When you include the American Institute for Cancer Research in your estate plans, you make a major difference in the fight against cancer.

Corporate Champions who partner with the American Institute for Cancer Research stand at the forefront of the fight against cancer

40 Years of Progress: Transforming Cancer. Saving Lives.

The AICR Lifestyle & Cancer Symposium addresses the most current and consequential issues regarding diet, obesity, physical activity and cancer.

The Annual AICR Research Conference is the most authoritative source for information on diet, obesity, physical activity and cancer.

Cancer Update Program – unifying research on nutrition, physical activity and cancer.

ResourcesNav New164

Whether you are a healthcare provider, a researcher, or just someone who wants to learn more about cancer prevention, we’re here to help.

Read real-life accounts of how AICR is changing lives through cancer prevention and survivorship.

We bring a detailed policy framework to our advocacy efforts, and provide lawmakers with the scientific evidence they need to achieve our objectives.

AICR champions research that increases understanding of the relationship between nutrition, lifestyle, and cancer.

Are you ready to make a difference? Join our team and help us advance research, improve cancer education and provide lifesaving resources.

AICR’s resources can help you navigate questions about nutrition and lifestyle, and empower you to advocate for your health.

March 10, 2015 | 3 minute read

Study: Eating Vegetarian ( Fish) Lowers Colorectal Cancer Risk

A new study that adds to the evidence on diet and colorectal cancer suggests that vegetarians have a lower risk of this cancer than non-vegetarians, with fish-eaters — pescovegetarians — showing the lowest risk of the non-meat eating groups. Delicious portion of fresh salmon fillet with aromatic herbs,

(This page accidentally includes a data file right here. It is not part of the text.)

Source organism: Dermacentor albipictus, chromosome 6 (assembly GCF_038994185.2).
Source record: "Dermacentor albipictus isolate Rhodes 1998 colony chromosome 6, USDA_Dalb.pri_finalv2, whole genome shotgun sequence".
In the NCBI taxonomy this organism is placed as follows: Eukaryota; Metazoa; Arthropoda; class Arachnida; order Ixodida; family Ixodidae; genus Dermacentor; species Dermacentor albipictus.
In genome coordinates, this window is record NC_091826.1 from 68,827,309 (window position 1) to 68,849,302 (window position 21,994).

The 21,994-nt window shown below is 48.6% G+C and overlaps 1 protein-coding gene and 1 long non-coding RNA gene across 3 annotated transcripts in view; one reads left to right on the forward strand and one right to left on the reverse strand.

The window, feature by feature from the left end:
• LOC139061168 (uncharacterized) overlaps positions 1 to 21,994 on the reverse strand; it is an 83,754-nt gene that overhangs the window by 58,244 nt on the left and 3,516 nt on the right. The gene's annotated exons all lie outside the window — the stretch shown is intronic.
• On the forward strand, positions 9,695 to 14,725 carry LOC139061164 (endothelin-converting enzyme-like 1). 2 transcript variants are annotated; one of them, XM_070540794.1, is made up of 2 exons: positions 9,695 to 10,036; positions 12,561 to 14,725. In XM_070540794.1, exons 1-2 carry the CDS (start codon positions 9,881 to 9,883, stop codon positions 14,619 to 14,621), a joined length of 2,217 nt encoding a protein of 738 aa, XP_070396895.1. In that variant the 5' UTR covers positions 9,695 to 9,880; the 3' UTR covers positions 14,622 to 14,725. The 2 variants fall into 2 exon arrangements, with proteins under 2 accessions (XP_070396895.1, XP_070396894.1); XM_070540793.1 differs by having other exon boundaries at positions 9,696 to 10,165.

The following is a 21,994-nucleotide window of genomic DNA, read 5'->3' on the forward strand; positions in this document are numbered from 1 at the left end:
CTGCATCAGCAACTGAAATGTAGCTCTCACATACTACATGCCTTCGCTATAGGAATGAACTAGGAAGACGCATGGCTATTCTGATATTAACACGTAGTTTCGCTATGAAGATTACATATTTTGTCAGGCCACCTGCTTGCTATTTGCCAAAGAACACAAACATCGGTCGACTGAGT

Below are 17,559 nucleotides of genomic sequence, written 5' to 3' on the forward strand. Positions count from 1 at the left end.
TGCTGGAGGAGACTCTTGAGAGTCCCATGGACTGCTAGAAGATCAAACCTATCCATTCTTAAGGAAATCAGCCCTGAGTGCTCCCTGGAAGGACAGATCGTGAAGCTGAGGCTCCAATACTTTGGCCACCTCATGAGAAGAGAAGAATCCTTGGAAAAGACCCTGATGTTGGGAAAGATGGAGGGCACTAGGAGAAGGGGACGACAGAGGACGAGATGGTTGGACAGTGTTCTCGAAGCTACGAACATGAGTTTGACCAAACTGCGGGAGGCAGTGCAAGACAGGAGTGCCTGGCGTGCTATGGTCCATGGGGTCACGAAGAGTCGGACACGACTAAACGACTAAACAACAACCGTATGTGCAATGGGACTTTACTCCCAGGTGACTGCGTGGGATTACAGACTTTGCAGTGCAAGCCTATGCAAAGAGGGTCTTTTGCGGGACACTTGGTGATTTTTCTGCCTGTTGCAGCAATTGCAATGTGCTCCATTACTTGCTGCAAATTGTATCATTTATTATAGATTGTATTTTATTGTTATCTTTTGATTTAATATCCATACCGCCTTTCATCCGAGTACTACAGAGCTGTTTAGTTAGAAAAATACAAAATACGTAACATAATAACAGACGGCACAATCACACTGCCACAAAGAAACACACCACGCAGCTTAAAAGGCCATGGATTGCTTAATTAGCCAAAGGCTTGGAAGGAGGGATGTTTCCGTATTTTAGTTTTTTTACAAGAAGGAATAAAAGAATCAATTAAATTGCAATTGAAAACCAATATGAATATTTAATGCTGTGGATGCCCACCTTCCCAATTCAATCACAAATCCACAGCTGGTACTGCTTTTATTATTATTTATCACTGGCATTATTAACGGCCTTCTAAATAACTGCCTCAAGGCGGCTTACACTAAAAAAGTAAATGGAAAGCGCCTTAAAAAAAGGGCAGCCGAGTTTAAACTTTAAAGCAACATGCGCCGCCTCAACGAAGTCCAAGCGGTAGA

The study was published yesterday in JAMA Internal Medicine and it will be a part of AICR/WCRF’s ongoing collection of the worldwide research. The latest AICR/WCRF report on colorectal cancer concluded that diets high in red meat increase the risk of colorectal cancer.

The study collected the eating and other lifestyle habits of almost 78,000 Seventh-Day Adventists, a group that traditionally advocates vegetarian and healthy eating. Researchers categorized the group into those who ate meat regularly and four vegetarian patterns: 1) ate fish regularly; 2) ate milk and eggs regularly 3) ate small amounts of meats and fish; and 4) ate no meats, dairy or any animal food (vegans).

Overall, vegetarians had lower BMI, ate less fat, red meat, and processed meat, and ate more fiber.

Slightly more than half the study population was categorized as vegetarians. Over 7 years, there were 490 cases of colorectal cancer.

All vegetarians combined had approximately 20 percent lower risk than non-vegetarians. This is after accounting for other risk factors, such as age, BMI, drinking alcohol and exercise habits. Pescotarians showed the most benefit, with no extra reduced risk for vegans.

Study limitations the authors note include relatively few years of follow-up and participants only reporting their dietary habits at the start.

Although eating less meat may be a primary reason for the reduced risk seen in vegetarians, eating more plant foods might also play a role, conclude the authors. Even the non-vegetarians in this population were eating less meat than the average American, they write.

This study adds to a body of research that overall shows poultry and small amounts of red meat do not increase colorectal cancer risk. Back in 2009, for example, a large population study in Britain found that being vegetarian did not decrease colorectal cancer risk.

AICR/WCRF’s analysis of the global research concludes that colorectal cancer risk decreases with physical activity, foods containing fiber, and diets high in garlic and calcium; risk increases with overweight and obesity, alcohol, processed meats, and high amounts of red meat. AICR estimates that half of colorectal cancers are preventable through changes in diet, weight, and physical activity.colorectal-prevention-chart

Read Learn about Colorectal Cancer for the current findings on reducing risk.

The study was funded by the National Cancer Institute and World Cancer Research Fund (WCRF)

One comment on “Study: Eating Vegetarian (+Fish) Lowers Colorectal Cancer Risk

Leave a Reply

Your email address will not be published. Required fields are marked *

More From the Blog